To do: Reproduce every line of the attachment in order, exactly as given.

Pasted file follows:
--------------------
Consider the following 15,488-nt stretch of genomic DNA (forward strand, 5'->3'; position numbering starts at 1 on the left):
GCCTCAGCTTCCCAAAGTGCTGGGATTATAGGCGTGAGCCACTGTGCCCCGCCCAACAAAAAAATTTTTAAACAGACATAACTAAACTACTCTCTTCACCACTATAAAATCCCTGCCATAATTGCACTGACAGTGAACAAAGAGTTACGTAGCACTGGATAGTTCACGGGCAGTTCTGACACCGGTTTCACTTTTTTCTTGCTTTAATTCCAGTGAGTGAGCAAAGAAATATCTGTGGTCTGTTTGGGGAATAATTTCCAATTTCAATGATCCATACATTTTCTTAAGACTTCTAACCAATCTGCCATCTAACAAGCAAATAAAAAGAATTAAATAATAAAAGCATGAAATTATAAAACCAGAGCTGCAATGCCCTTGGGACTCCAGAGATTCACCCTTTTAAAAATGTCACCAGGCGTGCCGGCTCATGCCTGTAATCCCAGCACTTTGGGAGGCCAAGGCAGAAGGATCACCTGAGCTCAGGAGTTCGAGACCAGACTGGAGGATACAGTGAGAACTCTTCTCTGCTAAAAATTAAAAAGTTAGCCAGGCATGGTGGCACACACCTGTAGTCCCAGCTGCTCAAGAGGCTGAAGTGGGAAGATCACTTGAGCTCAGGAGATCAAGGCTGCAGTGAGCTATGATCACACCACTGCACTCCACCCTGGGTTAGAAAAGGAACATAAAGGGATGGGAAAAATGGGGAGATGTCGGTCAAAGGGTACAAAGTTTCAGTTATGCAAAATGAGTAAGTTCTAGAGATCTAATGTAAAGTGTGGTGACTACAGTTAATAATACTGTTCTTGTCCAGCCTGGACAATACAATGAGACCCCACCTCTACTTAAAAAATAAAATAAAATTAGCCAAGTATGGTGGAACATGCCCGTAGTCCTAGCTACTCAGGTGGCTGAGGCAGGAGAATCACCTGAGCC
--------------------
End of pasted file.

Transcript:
Consider the following 15,488-nt stretch of genomic DNA (forward strand, 5'->3'; position numbering starts at 1 on the left):
GCCTCAGCTTCCCAAAGTGCTGGGATTATAGGCGTGAGCCACTGTGCCCCGCCCAACAAAAAAATTTTTAAACAGACATAACTAAACTACTCTCTTCACCACTATAAAATCCCTGCCATAATTGCACTGACAGTGAACAAAGAGTTACGTAGCACTGGATAGTTCACGGGCAGTTCTGACACCGGTTTCACTTTTTTCTTGCTTTAATTCCAGTGAGTGAGCAAAGAAATATCTGTGGTCTGTTTGGGGAATAATTTCCAATTTCAATGATCCATACATTTTCTTAAGACTTCTAACCAATCTGCCATCTAACAAGCAAATAAAAAGAATTAAATAATAAAAGCATGAAATTATAAAACCAGAGCTGCAATGCCCTTGGGACTCCAGAGATTCACCCTTTTAAAAATGTCACCAGGCGTGCCGGCTCATGCCTGTAATCCCAGCACTTTGGGAGGCCAAGGCAGAAGGATCACCTGAGCTCAGGAGTTCGAGACCAGACTGGAGGATACAGTGAGAACTCTTCTCTGCTAAAAATTAAAAAGTTAGCCAGGCATGGTGGCACACACCTGTAGTCCCAGCTGCTCAAGAGGCTGAAGTGGGAAGATCACTTGAGCTCAGGAGATCAAGGCTGCAGTGAGCTATGATCACACCACTGCACTCCACCCTGGGTTAGAAAAGGAACATAAAGGGATGGGAAAAATGGGGAGATGTCGGTCAAAGGGTACAAAGTTTCAGTTATGCAAAATGAGTAAGTTCTAGAGATCTAATGTAAAGTGTGGTGACTACAGTTAATAATACTGTTCTTGTCCAGCCTGGACAATACAATGAGACCCCACCTCTACTTAAAAAATAAAATAAAATTAGCCAAGTATGGTGGAACATGCCCGTAGTCCTAGCTACTCAGGTGGCTGAGGCAGGAGAATCACCTGAGCC